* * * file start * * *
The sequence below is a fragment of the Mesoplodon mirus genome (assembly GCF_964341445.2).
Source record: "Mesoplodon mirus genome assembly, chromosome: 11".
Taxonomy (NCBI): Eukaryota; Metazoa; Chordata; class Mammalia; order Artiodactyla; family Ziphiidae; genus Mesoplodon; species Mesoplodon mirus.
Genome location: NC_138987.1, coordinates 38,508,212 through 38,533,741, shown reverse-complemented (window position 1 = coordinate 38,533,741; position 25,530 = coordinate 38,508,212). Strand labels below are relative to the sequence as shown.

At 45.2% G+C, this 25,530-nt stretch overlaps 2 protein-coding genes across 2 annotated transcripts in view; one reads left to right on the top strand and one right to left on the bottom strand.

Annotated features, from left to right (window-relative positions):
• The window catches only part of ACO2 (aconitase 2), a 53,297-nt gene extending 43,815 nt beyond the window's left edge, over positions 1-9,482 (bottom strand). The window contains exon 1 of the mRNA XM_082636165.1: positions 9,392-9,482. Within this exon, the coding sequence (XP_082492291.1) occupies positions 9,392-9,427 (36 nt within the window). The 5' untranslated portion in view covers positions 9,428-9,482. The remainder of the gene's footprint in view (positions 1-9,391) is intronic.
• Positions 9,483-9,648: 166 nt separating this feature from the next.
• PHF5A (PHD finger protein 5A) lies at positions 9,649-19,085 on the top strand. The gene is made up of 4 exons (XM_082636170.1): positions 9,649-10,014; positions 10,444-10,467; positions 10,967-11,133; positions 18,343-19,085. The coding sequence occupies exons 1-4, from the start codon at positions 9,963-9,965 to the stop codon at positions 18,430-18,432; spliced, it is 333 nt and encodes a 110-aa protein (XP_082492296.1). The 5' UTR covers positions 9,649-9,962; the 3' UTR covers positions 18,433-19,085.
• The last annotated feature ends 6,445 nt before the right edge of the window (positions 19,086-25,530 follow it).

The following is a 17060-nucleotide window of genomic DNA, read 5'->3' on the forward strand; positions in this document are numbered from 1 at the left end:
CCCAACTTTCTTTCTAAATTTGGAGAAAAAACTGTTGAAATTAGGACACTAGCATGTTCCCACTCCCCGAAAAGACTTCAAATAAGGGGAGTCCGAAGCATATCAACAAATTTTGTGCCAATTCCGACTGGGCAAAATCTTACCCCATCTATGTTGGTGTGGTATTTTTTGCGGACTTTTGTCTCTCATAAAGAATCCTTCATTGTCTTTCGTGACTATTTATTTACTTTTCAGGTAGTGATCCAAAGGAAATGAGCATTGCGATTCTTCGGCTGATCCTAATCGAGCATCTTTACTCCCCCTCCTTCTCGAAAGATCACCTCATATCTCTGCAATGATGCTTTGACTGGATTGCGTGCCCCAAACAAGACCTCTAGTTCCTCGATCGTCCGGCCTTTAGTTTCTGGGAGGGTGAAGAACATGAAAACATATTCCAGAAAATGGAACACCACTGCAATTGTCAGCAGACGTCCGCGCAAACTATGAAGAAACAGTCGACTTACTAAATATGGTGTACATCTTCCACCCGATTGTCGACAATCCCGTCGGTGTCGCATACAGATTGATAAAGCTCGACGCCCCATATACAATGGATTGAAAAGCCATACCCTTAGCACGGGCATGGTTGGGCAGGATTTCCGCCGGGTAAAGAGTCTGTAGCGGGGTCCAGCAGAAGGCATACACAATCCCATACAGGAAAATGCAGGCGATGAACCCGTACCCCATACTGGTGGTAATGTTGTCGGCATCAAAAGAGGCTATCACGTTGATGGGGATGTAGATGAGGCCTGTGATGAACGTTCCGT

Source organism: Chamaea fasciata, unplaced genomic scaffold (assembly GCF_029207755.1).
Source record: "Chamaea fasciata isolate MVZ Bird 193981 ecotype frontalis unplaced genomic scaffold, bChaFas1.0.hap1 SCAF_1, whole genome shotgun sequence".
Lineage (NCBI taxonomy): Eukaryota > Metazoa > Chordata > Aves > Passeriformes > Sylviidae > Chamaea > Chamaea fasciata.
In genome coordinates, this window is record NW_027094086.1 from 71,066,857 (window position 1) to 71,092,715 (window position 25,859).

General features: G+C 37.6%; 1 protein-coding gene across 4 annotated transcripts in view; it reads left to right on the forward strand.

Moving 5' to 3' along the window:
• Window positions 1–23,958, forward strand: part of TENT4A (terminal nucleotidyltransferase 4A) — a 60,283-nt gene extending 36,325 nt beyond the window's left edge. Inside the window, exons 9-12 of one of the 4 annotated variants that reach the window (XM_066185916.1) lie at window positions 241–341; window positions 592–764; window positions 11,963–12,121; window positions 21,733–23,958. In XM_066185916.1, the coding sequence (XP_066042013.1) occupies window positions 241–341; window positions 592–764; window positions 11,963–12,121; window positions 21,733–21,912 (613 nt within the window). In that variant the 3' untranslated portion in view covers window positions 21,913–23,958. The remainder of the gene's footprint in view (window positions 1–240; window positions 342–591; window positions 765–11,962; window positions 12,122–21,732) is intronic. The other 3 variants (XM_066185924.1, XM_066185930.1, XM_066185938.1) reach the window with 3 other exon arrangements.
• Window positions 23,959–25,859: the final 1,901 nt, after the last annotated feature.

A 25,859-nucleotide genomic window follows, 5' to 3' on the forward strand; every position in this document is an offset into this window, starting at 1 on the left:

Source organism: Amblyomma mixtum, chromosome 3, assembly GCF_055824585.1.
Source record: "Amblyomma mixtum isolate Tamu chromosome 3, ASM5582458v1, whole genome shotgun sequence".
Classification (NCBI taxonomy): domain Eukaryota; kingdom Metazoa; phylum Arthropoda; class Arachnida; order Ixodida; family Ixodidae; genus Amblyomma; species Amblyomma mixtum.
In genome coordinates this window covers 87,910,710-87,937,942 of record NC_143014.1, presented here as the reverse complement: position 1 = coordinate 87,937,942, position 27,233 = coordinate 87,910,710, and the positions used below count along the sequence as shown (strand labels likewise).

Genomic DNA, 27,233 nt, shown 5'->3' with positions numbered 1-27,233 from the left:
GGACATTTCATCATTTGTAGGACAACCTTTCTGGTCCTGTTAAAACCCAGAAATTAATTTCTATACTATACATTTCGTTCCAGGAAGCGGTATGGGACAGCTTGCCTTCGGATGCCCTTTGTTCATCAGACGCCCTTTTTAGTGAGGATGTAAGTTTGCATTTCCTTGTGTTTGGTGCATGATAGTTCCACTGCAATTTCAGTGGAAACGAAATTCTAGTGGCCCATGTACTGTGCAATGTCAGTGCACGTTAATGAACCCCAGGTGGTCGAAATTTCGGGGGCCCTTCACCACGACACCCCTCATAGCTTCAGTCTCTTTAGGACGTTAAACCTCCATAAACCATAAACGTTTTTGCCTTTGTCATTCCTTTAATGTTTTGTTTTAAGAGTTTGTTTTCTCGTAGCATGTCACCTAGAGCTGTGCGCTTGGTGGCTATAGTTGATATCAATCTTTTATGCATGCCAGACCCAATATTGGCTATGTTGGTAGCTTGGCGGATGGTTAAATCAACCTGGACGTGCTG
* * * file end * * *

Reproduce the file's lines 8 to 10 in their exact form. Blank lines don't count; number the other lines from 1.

• Positions 9,483-9,648: 166 nt separating this feature from the next.
• PHF5A (PHD finger protein 5A) lies at positions 9,649-19,085 on the top strand. The gene is made up of 4 exons (XM_082636170.1): positions 9,649-10,014; positions 10,444-10,467; positions 10,967-11,133; positions 18,343-19,085. The coding sequence occupies exons 1-4, from the start codon at positions 9,963-9,965 to the stop codon at positions 18,430-18,432; spliced, it is 333 nt and encodes a 110-aa protein (XP_082492296.1). The 5' UTR covers positions 9,649-9,962; the 3' UTR covers positions 18,433-19,085.
• The last annotated feature ends 6,445 nt before the right edge of the window (positions 19,086-25,530 follow it).